Slack Stock Hits Its Lowest Close, Down 37% since Debut

Slack (WORK) investors seeking relief haven’t found it yet. After losing 11.4% between September 1 and September 20, Slack stock crashed 4.8% yesterday to take its September losses to 15.7%. The broader S&P 500 (SPY) Index, as well as the tech-focused Nasdaq (QQQ) Index, ended up almost flat yesterday.

Yesterday, Slack stock saw its lowest close since it went public in June. Since its public debut, the stock has lost 37.5% so far. Slack shrugged off the traditional IPO route and bankers to go public directly.

On day one, Slack stock opened at $38.50, 48% higher than the reference price set by the NYSE. This month, Slack stock closed below the reference price, and the slide doesn’t appear ready to stop.

Bernstein questions Slack’s guidance

Yesterday’s slide in Slack stock was triggered by comments made by Bernstein analyst Mark Moerdler, who questioned Slack’s guidance for fiscal 2020 (ending January 2020). While maintaining a “market perform” rating and a price target of $28 (representing a 16% upside over yesterday’s close), the analyst warned that Slack might have set too easy a guidance target to achieve.

This practice of setting low targets for beating estimates is harmful in the long run, as investors begin to expect strong outperformance every quarter. This type of outperformance is difficult to deliver, considering the competitive landscape and slowing growth.

Analysts have become less bullish on Slack stock over the last month. The median price target has dropped by $3 to $37. The average price target has come down to $35.21 compared to $38.92 a month ago. Currently, eight analysts have a “buy” rating on Slack stock. An equal number of analysts recommend holding the stock.

Disrupting the disruptor

Slack rose to prominence on its promise to kill emails at work. Slack caught Microsoft’s (MSFT) attention early on, prompting the tech titan to consider buying it. Although the deal never took off, Microsoft ended up launching Microsoft Teams in late 2016.

This July, Microsoft announced that Teams had achieved 13 million daily active users. Slack had 10 million active users at the end of January. Considering Slack’s slowing growth, Microsoft Teams seems to have beaten Slack at its own game.

With Microsoft’s firepower and cross-selling opportunities behind it, Teams has a substantial advantage over Slack in tapping enterprise customers. Enterprise customers pay more than consumers for these products, and Teams has already become the fastest-growing product in Microsoft family. Ninety-one of the Fortune 100 companies use Microsoft Teams while only 65 use Slack. Teams is also bundled with an Office 365 subscription.

Facebook (FB) is also revamping its competing Workplace product. With 2.7 billion users across its platforms, Facebook has a significant advantage over the competition. Facebook also has an opportunity to bundle Workplace with ad credits to drive growth. Slack doesn’t have any other products except the team messaging platform.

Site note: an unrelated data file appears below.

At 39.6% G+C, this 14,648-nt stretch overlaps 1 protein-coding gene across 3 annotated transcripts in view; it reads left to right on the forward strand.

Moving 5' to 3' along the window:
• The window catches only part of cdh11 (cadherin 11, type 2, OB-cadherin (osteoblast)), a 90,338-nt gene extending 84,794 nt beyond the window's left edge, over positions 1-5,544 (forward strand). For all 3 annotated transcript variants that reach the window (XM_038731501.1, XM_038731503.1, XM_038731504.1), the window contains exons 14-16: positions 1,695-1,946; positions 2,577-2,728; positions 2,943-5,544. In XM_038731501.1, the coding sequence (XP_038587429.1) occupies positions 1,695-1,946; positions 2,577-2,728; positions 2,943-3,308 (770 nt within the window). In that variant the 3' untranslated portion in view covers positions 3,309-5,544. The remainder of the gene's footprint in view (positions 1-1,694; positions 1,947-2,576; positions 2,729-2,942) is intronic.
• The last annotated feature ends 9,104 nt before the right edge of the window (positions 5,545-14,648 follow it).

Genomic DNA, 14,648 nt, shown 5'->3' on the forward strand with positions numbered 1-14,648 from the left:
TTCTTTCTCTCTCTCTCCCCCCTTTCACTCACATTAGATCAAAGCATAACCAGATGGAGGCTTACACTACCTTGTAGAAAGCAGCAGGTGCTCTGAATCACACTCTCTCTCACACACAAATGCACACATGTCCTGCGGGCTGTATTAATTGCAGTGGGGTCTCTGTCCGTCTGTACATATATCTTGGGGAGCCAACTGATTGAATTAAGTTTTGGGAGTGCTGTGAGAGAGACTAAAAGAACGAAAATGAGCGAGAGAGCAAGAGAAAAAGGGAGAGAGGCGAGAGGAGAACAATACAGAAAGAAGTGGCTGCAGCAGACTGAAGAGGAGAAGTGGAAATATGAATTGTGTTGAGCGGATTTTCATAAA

Google’s (GOOG) Hangouts is also a potential threat to Slack’s dominance. Despite email-killer Slack’s presence, Google’s Gmail users continue to increase. Between February 2016 and October 2018, the number of active Gmail users rose by 50%. In all, Slack is facing tough competition from these industry behemoths.

Growth worries hampering Slack stock

Since Slack announced its Q2 earnings results, the focus has shifted to its growth and path to profitability. Slack reported 58% revenue growth in the second quarter of fiscal 2020, which points to a substantial slowdown.

According to its full-year guidance, Slack’s revenue growth is expected to fall further in fiscal 2020. In comparison, the company’s top line grew by over 100% in fiscal 2018 and 82% in fiscal 2019.

With the competition intensifying and Slack falling behind, the situation could worsen. The fact that Slack’s competitors have resorted to a price war could force Slack to cut its subscription fees.

The free version of Microsoft Teams offers greater functionality than Slack’s free version, and the paid version is cheaper than Slack’s paid version. Facebook Workplace’s premium version starts at $4 per user per month compared to Slack’s $6.67.

Slack has already begun implementing subscription discounts in specific markets. Lower pricing per user means Slack would have to showcase substantial growth in the number of paid users to offset the impact.

Slack stock: Is it at the bottom yet?

Despite hitting its lowest price since its public debut, Slack stock is still trading at $24.16, giving the company a market capitalization of over $13 billion. That translates to over 20x its fiscal 2020 projected revenues. For a loss-making company with no indication of becoming profitable in the near term, that’s still a steep valuation.

In comparison, Uber (UBER) is trading at about 4x its estimated fiscal 2019 revenues. Both Uber and Slack are Softbank Vision Fund (SFTBY) portfolio companies. Slack’s public debut in June helped the fund report billions in unrealized gains in the quarter ending in June.

However, Uber’s disappointing IPO offset some of those gains. With both Uber and Slack stock falling since the beginning of July, Softbank Vision Fund may have steep unrealized losses on its books in the current quarter.

To justify its 20x revenue multiple, we believe that Slack will have to grow faster and become profitable. Striking a balance between profitability and growth may be difficult in the current competitive environment. Daniel Romanoff of Morningstar sees further downside in Slack stock with a target price of $14.

In my opinion, the threats for Slack outweigh its strengths. While Slack is the boss in third-party integrations, I believe that Microsoft is better placed to offer a complete product family.